First, the good news: Brat Pitt plays Achilles again! Callous, cynical, merciless, he piles the corpses of slain enemies a mile high around him. Everyone who likes old John Wayne movies, in which the heroes slaughter faceless masses of victims without work up a sweat, will love this one.
Most interesting is the fact, that obviously most (even 'professional') critics fell for the completely artificial psychological aspect. The heroes are unhappy with what they see? Bad luck, man, you went there by own choice. What did you think war would be like? The characters in the movie doesn't depict something like men following a comprehensible downfall due to what they witness or do. They're plain sociopathic lunatics! There's been millions of men in that war, and though only a small fraction has really been in the midst of fighting, postwar society would have broken with legions of burnt-out killers, ripe for padded cells, flooding back. No, folks, think again: this movie isn't about psychological trauma and gruesome but necessary hebetude. It's most voyeuristic carnage with embedded paltry excuse. The disability of most authors to tell enthralling stories lead more and more to the simple idea to just add more blood and gore and atrocity and cover it with flimsy homemade psychology.
To enhance the bulls**t even more, the director fantasized a completely hilarious made-up scenario: the lonesome, heroic tank crew, standing strong amidst a sea of raging enemy troops - in 1945. Too bad, though, that in that phase of the war the western allies outnumbered the Germans multiple times, having total air superiority and more tanks on the western front than the Germans had built during the whole war. Forcibly generate old fashioned underdog heroism without any logic isn't just bad storytelling, but a slap in the face of any thinking audience. So the glorious final battle degenerates as expected to utter ridiculousness. Our larger-than-life heroes slaughter masses of enemy soldiers who seem unable to hit a barn from the inside and being void of any experience or even basic reflexes. By my opinion, this always is the worst insult to all real WW2 vets: when the enemy soldiers were that completely inapt, how did so many of you die? So far, directors have proved completely unable to think war as not glorious, not heroic and not a great adventure in which people die just so their friends have a reason to take revenge. David Ayer failed likewise.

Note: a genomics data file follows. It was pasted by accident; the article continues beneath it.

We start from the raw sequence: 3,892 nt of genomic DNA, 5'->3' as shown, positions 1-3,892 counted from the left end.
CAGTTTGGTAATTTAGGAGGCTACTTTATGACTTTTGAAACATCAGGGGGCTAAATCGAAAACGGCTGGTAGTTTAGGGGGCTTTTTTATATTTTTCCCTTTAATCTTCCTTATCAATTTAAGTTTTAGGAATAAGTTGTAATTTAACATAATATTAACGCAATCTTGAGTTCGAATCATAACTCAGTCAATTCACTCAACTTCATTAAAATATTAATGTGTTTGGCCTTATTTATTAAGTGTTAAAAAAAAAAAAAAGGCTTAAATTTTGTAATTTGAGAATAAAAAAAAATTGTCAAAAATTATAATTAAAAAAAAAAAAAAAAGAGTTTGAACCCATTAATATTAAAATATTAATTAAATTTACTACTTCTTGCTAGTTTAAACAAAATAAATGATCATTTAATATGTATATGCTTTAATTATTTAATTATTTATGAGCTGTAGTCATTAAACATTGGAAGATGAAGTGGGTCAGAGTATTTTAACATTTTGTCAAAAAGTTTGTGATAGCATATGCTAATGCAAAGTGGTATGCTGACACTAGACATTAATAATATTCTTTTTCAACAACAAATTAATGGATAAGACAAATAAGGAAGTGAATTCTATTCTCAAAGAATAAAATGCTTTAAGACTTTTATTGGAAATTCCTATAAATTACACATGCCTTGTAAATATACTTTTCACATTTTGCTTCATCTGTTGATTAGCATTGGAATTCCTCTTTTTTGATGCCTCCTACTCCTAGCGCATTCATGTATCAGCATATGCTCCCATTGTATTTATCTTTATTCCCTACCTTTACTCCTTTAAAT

I gave two stars for good effects and for using real tanks instead of ugly dummies.